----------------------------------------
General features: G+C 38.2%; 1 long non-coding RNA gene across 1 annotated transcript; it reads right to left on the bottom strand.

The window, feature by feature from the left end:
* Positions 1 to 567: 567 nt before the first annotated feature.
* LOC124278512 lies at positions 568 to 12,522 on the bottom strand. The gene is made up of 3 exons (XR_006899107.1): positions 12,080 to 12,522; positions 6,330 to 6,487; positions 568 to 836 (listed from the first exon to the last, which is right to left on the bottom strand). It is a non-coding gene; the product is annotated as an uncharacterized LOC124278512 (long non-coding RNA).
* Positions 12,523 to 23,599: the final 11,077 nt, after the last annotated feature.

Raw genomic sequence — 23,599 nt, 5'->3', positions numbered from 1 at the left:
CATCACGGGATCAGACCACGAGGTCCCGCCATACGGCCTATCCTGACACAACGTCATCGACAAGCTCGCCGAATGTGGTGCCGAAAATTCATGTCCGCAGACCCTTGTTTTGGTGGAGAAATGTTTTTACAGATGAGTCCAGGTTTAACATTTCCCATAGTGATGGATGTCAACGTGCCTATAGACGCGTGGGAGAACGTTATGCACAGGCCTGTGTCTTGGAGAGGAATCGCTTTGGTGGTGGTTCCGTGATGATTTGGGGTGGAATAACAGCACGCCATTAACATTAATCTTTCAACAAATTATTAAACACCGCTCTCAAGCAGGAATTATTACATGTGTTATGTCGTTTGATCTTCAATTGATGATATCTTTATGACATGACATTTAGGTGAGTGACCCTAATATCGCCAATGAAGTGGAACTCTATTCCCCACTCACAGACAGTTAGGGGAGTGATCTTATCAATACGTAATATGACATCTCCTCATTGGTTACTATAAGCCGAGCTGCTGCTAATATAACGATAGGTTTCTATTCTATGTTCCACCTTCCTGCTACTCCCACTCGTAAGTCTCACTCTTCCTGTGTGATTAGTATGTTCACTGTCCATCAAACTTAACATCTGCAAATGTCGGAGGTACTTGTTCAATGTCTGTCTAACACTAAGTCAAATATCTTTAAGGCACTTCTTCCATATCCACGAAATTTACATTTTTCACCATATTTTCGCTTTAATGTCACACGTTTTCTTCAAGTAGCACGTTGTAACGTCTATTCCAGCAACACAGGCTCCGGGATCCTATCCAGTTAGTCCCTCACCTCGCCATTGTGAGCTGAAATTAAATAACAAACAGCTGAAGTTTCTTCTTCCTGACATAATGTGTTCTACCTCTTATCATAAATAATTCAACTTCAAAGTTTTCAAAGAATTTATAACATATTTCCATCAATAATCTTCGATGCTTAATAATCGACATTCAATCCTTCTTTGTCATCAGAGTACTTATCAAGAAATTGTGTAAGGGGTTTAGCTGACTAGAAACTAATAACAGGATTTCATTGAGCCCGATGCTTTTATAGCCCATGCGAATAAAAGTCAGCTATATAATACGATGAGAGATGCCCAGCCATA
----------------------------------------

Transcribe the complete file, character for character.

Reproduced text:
General features: G+C 38.2%; 1 long non-coding RNA gene across 1 annotated transcript; it reads right to left on the bottom strand.

The window, feature by feature from the left end:
* Positions 1 to 567: 567 nt before the first annotated feature.
* LOC124278512 lies at positions 568 to 12,522 on the bottom strand. The gene is made up of 3 exons (XR_006899107.1): positions 12,080 to 12,522; positions 6,330 to 6,487; positions 568 to 836 (listed from the first exon to the last, which is right to left on the bottom strand). It is a non-coding gene; the product is annotated as an uncharacterized LOC124278512 (long non-coding RNA).
* Positions 12,523 to 23,599: the final 11,077 nt, after the last annotated feature.

Raw genomic sequence — 23,599 nt, 5'->3', positions numbered from 1 at the left:
CATCACGGGATCAGACCACGAGGTCCCGCCATACGGCCTATCCTGACACAACGTCATCGACAAGCTCGCCGAATGTGGTGCCGAAAATTCATGTCCGCAGACCCTTGTTTTGGTGGAGAAATGTTTTTACAGATGAGTCCAGGTTTAACATTTCCCATAGTGATGGATGTCAACGTGCCTATAGACGCGTGGGAGAACGTTATGCACAGGCCTGTGTCTTGGAGAGGAATCGCTTTGGTGGTGGTTCCGTGATGATTTGGGGTGGAATAACAGCACGCCATTAACATTAATCTTTCAACAAATTATTAAACACCGCTCTCAAGCAGGAATTATTACATGTGTTATGTCGTTTGATCTTCAATTGATGATATCTTTATGACATGACATTTAGGTGAGTGACCCTAATATCGCCAATGAAGTGGAACTCTATTCCCCACTCACAGACAGTTAGGGGAGTGATCTTATCAATACGTAATATGACATCTCCTCATTGGTTACTATAAGCCGAGCTGCTGCTAATATAACGATAGGTTTCTATTCTATGTTCCACCTTCCTGCTACTCCCACTCGTAAGTCTCACTCTTCCTGTGTGATTAGTATGTTCACTGTCCATCAAACTTAACATCTGCAAATGTCGGAGGTACTTGTTCAATGTCTGTCTAACACTAAGTCAAATATCTTTAAGGCACTTCTTCCATATCCACGAAATTTACATTTTTCACCATATTTTCGCTTTAATGTCACACGTTTTCTTCAAGTAGCACGTTGTAACGTCTATTCCAGCAACACAGGCTCCGGGATCCTATCCAGTTAGTCCCTCACCTCGCCATTGTGAGCTGAAATTAAATAACAAACAGCTGAAGTTTCTTCTTCCTGACATAATGTGTTCTACCTCTTATCATAAATAATTCAACTTCAAAGTTTTCAAAGAATTTATAACATATTTCCATCAATAATCTTCGATGCTTAATAATCGACATTCAATCCTTCTTTGTCATCAGAGTACTTATCAAGAAATTGTGTAAGGGGTTTAGCTGACTAGAAACTAATAACAGGATTTCATTGAGCCCGATGCTTTTATAGCCCATGCGAATAAAAGTCAGCTATATAATACGATGAGAGATGCCCAGCCATA